Risks of having an MRI
Patients with certain devices may not be able to have an MRI. It is important to let your doctor know if you have any of the following:
Metallic joint prostheses
Artificial heart valves
An implantable heart defibrillator
Implanted drug infusion pumps
Implanted nerve stimulators
Metal pins, screws, plates, stents, or surgical staples
A bullet, shrapnel, or any other type of metal fragment
(Mayo Clinic, 2019)
How to prepare for an MRI
There is not much to prepare for when getting ready to have an MRI. When arriving, you will change into a gown and be asked to remove anything that could affect the magnetic imaging. Examples of items are:
Cosmetics that contain metal particles
(Mayo Clinic, 2019)
What to expect during an MRI
Depending on what your physician is looking for, some doctors will order an MRI with contrast. Contrast dye helps to make certain tissues and blood vessels become clearer and more detailed. Some patients experience side effects from the dye. Common side effects are:
Feeling or being sick
A skin rash
(NHS UK, 2018)
Before having an MRI with contrast, make sure to let your neurologist or physician know if you have experienced any reactions in the past.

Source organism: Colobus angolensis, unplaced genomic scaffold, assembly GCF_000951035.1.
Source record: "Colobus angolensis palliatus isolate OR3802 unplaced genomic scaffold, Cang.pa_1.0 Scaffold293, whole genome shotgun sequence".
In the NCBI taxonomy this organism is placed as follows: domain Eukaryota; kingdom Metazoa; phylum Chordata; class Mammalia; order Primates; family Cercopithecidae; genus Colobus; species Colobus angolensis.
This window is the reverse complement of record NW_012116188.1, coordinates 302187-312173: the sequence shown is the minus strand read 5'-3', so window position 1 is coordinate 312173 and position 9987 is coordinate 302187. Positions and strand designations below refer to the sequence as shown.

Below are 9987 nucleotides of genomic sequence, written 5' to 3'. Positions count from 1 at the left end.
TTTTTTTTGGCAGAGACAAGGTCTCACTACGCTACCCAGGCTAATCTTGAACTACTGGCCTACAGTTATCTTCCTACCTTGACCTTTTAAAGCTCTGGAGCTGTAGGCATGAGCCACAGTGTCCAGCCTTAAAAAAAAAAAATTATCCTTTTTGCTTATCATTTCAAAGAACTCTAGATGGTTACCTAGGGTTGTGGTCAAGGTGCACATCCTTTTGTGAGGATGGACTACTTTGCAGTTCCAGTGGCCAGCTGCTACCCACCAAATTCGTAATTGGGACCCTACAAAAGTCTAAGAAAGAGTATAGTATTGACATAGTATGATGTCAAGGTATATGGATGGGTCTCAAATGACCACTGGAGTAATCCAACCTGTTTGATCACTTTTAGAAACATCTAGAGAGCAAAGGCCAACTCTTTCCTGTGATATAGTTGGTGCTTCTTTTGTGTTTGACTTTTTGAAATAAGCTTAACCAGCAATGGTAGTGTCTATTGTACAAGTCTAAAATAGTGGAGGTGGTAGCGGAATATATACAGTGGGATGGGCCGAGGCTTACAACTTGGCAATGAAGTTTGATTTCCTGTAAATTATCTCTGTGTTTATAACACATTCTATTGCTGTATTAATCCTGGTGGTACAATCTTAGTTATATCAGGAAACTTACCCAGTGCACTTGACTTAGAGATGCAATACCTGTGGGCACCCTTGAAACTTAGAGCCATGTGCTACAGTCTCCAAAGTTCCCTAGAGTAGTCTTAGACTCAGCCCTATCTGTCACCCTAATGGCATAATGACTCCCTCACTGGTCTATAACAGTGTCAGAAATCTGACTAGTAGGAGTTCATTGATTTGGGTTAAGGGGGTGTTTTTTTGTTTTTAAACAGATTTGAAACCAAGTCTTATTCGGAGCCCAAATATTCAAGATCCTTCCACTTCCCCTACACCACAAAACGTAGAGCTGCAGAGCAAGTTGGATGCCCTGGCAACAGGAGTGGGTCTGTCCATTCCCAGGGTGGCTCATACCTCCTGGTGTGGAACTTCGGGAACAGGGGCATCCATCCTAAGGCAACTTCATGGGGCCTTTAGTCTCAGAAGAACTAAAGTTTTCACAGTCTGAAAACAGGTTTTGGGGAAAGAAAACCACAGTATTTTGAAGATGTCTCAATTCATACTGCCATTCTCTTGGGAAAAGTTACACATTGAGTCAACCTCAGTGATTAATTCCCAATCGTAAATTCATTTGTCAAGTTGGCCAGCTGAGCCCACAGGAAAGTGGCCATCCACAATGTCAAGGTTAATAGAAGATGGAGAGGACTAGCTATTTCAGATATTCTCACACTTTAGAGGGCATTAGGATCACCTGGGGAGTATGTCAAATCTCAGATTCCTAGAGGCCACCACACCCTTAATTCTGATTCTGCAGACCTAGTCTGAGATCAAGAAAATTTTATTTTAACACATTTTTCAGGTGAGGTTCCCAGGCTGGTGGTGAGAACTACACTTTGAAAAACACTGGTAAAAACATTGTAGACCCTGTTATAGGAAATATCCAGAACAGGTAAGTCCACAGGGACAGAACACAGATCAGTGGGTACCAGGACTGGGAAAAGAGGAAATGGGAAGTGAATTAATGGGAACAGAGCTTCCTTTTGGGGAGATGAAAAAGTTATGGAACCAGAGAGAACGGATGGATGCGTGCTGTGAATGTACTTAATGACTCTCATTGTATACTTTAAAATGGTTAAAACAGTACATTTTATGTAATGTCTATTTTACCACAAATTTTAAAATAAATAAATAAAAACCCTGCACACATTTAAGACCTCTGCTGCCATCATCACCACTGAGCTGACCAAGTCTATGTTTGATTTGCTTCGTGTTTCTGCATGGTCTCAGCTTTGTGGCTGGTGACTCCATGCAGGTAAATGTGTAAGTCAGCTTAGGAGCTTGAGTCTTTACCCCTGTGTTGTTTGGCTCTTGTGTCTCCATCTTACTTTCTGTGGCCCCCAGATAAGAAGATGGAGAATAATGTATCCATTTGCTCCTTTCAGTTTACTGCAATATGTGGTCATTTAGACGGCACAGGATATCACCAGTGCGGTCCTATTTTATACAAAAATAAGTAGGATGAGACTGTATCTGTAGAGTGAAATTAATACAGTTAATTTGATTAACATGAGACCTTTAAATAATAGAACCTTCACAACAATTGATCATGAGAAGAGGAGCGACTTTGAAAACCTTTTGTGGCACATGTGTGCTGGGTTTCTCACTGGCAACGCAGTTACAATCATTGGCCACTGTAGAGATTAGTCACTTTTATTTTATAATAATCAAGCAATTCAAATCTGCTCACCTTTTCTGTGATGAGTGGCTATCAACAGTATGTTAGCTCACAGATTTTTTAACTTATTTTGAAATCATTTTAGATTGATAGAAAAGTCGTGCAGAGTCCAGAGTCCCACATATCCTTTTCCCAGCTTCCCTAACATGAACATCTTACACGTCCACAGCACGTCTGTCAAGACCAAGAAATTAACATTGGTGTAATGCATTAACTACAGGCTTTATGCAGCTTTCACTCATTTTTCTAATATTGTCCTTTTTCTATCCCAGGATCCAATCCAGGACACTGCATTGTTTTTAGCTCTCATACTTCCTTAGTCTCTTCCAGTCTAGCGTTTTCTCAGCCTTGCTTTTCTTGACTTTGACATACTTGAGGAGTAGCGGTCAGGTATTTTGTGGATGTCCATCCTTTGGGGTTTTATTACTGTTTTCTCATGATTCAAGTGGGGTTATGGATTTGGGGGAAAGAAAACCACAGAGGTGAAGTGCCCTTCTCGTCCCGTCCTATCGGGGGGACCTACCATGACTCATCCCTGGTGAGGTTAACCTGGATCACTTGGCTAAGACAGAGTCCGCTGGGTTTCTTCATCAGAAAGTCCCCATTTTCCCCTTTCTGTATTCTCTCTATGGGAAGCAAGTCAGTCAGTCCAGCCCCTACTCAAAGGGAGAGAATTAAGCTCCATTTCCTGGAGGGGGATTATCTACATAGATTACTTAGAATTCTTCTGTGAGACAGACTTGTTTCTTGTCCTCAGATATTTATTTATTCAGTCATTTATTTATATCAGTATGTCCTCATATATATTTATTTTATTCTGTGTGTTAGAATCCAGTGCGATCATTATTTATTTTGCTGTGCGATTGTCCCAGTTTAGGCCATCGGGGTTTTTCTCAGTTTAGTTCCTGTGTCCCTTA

In some rare cases, sedatives may be used to perform an MRI. If someone is claustrophobic, a mild sedative can be given to help them relax while the scan is being done. For children and infants, sedatives may be given to make sure they hold still during the procedure.
An MRI machine is like a long tube. Depending on what they are looking for, a frame may be placed over the body. When having an MRI of the head, a frame will be placed over the top of the head to help create the images.
While having your MRI, even though the technician is in a different room, they can communicate with you and can see you at all times. It is important to follow the instructions of the technician such as holding still and any instructions they give you such as holding your breath during short scans. The reason is if you do not hold still and follow instructions, the results can turn out blurry and prevent the doctor from seeing what he or she needs to in order to make a proper diagnosis.
Staying relaxed and calm is essential to get through the test. Many have the option to wear headphones while the test is being done. You can request the technician put on your favorite radio station or you can bring a CD to listen to. According to Epilepsy Society, the average MRI scan to help diagnose epilepsy lasts around thirty minutes.